Global Policy Forum

Debate on Sustainable Peace in the Middle East

Security Council Report
December 8, 2006


The Council on 12 December will hold a debate on "Sustainable Peace in the Middle East", at the initiative of Qatar who holds the presidency of the Council in December. The main issues to be tackled during the debate are the resumption of the peace process between Israel and the Palestinian Authority, and efforts toward the implementation of the roadmap. Both Israel and the Palestinian Authority will be invited to participate, as well the president of the European Union and the chairman of the League of Arab States.

The Secretary-General will also participate, giving the Council his reflections on the current situation in the Middle East and an assessment of the situation during the last ten years which coincide with his term of office.

Expected Council Action

Qatar will circulate a draft presidential statement in response to the debate setting out the Council's views on the steps that now should be taken. It is likely to emphasise the need to revive the peace process and implement the roadmap. At the time of writing it is far from clear whether consensus can be reached on a presidential statement. Numerous attempts have been made to reach agreement during 2006 on similar language. All have failed due to the US view that the Council should remain silent. It remains to be seen whether the recent truce in Gaza may have influenced the overall dynamic.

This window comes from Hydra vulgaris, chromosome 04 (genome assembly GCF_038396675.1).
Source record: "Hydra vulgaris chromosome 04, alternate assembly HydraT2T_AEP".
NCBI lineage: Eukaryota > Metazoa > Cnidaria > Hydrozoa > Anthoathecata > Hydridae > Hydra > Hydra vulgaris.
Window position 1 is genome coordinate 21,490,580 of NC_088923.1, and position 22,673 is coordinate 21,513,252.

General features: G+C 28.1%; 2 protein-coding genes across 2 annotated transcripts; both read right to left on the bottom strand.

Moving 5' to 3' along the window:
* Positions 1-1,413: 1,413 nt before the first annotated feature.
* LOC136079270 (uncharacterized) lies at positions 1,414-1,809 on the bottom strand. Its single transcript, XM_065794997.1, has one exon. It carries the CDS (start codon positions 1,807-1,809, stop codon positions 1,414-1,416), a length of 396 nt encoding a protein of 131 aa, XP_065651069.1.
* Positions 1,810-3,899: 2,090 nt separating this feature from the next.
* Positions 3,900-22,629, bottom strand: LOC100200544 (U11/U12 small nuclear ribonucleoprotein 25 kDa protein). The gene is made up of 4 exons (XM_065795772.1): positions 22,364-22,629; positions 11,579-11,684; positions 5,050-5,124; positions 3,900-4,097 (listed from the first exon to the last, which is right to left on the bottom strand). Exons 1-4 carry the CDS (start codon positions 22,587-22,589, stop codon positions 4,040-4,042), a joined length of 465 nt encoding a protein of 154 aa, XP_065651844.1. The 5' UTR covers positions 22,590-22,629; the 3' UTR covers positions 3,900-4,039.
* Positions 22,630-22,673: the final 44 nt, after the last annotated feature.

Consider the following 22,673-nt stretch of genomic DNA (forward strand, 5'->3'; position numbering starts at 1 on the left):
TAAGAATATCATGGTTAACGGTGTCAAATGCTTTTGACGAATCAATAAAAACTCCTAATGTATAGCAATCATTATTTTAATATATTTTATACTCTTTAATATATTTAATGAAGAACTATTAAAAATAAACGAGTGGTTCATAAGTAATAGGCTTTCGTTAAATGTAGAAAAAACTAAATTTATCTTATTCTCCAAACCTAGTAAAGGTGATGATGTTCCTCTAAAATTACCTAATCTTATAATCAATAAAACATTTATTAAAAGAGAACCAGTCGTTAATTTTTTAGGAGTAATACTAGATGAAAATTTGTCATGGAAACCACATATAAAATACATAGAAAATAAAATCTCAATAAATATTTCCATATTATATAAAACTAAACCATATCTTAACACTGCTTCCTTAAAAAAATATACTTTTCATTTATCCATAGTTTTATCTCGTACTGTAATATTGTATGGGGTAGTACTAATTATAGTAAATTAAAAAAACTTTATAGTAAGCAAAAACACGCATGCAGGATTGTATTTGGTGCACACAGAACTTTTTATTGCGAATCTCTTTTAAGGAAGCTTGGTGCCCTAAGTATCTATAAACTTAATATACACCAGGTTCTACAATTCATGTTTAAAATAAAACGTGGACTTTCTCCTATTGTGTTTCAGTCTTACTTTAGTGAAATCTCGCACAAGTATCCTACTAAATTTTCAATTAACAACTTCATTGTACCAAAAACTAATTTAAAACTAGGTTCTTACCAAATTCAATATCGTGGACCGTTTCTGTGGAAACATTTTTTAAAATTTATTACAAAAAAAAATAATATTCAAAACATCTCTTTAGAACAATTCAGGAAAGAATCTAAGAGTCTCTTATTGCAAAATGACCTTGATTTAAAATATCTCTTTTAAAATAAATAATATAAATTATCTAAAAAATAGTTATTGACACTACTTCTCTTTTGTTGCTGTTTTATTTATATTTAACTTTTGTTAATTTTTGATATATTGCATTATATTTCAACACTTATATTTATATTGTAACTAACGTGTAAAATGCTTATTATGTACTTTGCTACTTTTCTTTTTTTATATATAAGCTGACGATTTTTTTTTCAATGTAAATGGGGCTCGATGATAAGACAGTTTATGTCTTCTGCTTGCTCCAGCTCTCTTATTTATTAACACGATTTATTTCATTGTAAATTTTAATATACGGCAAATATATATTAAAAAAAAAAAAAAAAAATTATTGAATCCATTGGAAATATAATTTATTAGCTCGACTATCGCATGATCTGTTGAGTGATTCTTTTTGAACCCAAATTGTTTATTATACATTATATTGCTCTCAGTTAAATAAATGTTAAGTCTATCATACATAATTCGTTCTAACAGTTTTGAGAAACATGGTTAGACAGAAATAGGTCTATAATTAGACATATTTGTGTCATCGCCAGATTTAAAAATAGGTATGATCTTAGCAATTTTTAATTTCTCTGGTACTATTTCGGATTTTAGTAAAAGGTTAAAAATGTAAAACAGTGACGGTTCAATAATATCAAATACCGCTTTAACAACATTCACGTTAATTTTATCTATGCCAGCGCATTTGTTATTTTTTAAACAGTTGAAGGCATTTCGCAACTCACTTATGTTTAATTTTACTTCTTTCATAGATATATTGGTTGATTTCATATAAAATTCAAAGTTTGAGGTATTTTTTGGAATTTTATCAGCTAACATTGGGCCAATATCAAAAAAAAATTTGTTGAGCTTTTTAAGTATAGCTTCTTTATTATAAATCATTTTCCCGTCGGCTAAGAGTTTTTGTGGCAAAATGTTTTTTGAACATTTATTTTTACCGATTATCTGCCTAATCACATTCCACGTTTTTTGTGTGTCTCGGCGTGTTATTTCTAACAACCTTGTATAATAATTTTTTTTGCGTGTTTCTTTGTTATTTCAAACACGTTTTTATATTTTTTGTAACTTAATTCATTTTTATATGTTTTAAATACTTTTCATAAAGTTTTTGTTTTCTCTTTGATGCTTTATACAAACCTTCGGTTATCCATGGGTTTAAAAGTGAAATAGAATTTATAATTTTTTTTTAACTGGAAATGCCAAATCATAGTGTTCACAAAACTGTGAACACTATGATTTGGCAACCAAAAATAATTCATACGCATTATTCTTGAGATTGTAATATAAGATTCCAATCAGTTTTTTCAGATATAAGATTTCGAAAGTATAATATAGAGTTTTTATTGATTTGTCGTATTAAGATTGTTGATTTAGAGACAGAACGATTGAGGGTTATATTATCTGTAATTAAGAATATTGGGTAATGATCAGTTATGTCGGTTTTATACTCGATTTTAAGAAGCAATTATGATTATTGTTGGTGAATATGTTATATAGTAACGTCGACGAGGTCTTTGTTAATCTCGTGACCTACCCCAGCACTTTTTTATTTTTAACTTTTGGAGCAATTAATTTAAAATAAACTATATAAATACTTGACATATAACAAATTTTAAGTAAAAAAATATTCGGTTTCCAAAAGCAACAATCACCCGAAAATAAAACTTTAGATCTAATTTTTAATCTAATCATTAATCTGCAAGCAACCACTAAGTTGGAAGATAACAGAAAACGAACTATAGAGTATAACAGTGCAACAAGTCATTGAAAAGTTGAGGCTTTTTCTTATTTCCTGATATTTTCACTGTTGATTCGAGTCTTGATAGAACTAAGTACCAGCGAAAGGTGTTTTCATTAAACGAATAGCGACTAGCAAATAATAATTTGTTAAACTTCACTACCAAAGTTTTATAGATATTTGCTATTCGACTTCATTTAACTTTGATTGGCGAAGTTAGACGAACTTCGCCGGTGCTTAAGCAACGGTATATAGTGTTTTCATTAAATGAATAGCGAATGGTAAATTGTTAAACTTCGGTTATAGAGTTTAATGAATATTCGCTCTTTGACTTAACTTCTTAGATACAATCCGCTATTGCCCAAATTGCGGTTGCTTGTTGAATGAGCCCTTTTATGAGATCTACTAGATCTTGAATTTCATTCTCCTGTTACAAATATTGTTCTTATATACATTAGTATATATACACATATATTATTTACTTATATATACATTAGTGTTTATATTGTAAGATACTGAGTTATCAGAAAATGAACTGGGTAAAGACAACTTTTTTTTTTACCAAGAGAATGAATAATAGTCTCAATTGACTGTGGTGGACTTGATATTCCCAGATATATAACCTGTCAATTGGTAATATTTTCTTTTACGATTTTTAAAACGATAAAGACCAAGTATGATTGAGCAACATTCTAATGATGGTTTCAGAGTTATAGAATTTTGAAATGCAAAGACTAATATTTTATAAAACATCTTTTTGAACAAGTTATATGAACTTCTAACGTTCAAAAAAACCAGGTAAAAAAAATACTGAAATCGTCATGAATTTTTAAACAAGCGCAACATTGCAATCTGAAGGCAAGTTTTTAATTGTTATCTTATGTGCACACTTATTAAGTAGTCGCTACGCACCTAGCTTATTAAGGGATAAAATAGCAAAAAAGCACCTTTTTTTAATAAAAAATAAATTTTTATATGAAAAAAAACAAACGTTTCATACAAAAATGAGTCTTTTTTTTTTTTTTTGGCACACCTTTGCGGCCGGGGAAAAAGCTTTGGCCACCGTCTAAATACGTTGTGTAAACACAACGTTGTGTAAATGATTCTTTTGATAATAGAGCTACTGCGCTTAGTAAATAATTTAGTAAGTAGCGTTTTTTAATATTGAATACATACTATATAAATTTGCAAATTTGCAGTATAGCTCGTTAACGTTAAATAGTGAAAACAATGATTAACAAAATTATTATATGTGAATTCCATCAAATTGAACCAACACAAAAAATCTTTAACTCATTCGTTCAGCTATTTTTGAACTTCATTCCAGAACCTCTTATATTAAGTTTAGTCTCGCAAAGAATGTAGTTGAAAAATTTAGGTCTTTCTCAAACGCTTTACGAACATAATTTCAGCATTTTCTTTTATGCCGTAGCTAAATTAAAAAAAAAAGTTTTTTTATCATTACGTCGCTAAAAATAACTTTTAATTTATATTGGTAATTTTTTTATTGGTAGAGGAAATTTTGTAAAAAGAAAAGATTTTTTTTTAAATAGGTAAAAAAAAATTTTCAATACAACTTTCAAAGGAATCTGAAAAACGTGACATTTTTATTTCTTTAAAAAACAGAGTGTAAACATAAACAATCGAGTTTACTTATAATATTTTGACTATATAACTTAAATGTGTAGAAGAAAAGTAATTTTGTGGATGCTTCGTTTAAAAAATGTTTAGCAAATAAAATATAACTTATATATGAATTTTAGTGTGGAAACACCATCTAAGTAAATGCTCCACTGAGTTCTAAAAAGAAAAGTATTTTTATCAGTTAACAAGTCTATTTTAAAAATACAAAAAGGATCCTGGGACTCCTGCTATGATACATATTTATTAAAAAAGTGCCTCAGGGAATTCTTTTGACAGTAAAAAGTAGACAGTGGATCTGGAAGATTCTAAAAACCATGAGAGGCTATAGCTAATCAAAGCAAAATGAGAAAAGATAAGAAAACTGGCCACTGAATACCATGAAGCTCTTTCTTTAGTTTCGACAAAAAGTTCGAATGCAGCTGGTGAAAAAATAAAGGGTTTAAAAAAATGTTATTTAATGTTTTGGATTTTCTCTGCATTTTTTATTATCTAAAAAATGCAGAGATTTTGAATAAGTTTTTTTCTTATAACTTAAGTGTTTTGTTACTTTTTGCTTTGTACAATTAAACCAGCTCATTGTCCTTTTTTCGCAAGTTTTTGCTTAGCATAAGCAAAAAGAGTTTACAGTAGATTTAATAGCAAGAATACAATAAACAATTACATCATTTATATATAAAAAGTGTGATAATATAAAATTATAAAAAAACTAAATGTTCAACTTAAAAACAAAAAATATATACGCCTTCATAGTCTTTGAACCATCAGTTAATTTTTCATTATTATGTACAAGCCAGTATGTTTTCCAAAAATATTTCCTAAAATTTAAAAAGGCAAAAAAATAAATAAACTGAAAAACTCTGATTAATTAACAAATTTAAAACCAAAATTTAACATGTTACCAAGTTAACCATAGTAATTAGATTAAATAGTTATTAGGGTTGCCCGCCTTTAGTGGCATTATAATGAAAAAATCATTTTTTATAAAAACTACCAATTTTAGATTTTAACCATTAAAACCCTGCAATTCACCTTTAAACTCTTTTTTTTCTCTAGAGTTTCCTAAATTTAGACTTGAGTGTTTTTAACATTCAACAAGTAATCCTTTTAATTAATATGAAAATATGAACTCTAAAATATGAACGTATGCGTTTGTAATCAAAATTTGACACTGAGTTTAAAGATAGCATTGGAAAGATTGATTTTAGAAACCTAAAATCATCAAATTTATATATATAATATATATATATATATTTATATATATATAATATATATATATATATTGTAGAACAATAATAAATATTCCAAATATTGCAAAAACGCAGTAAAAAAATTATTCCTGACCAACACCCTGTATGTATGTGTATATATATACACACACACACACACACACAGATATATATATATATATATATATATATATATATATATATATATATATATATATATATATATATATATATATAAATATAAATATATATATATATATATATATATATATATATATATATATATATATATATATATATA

Recent Developments

On 11 November the US blocked the adoption of a Qatar-sponsored Security Council resolution (with abstentions from Denmark, Japan, Slovakia and the UK), calling for a UN fact-finding mission in response to the Israeli operation in Gaza which killed at least 18 civilians earlier in the month. (Please refer to our Update Report on the Proposed Resolution on Israeli Military Action in Gaza.)